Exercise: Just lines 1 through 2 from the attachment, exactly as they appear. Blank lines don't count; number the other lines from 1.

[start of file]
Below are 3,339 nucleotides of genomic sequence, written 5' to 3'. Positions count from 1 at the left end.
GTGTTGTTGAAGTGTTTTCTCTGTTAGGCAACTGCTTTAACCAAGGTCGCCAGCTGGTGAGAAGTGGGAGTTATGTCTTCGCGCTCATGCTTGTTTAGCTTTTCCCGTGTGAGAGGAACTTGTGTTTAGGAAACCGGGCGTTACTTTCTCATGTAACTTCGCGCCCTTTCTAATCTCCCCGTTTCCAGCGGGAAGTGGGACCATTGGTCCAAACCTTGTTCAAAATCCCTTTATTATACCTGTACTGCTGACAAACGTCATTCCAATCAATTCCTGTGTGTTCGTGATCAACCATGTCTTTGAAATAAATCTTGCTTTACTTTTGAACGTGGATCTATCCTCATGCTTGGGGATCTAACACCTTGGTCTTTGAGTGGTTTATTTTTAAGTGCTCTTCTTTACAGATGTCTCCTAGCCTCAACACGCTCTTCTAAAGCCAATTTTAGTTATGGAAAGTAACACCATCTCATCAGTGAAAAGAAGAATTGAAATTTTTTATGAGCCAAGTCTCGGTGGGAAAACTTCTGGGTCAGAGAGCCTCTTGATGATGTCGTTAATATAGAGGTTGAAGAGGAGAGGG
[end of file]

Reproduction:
Below are 3,339 nucleotides of genomic sequence, written 5' to 3'. Positions count from 1 at the left end.
GTGTTGTTGAAGTGTTTTCTCTGTTAGGCAACTGCTTTAACCAAGGTCGCCAGCTGGTGAGAAGTGGGAGTTATGTCTTCGCGCTCATGCTTGTTTAGCTTTTCCCGTGTGAGAGGAACTTGTGTTTAGGAAACCGGGCGTTACTTTCTCATGTAACTTCGCGCCCTTTCTAATCTCCCCGTTTCCAGCGGGAAGTGGGACCATTGGTCCAAACCTTGTTCAAAATCCCTTTATTATACCTGTACTGCTGACAAACGTCATTCCAATCAATTCCTGTGTGTTCGTGATCAACCATGTCTTTGAAATAAATCTTGCTTTACTTTTGAACGTGGATCTATCCTCATGCTTGGGGATCTAACACCTTGGTCTTTGAGTGGTTTATTTTTAAGTGCTCTTCTTTACAGATGTCTCCTAGCCTCAACACGCTCTTCTAAAGCCAATTTTAGTTATGGAAAGTAACACCATCTCATCAGTGAAAAGAAGAATTGAAATTTTTTATGAGCCAAGTCTCGGTGGGAAAACTTCTGGGTCAGAGAGCCTCTTGATGATGTCGTTAATATAGAGGTTGAAGAGGAGAGGG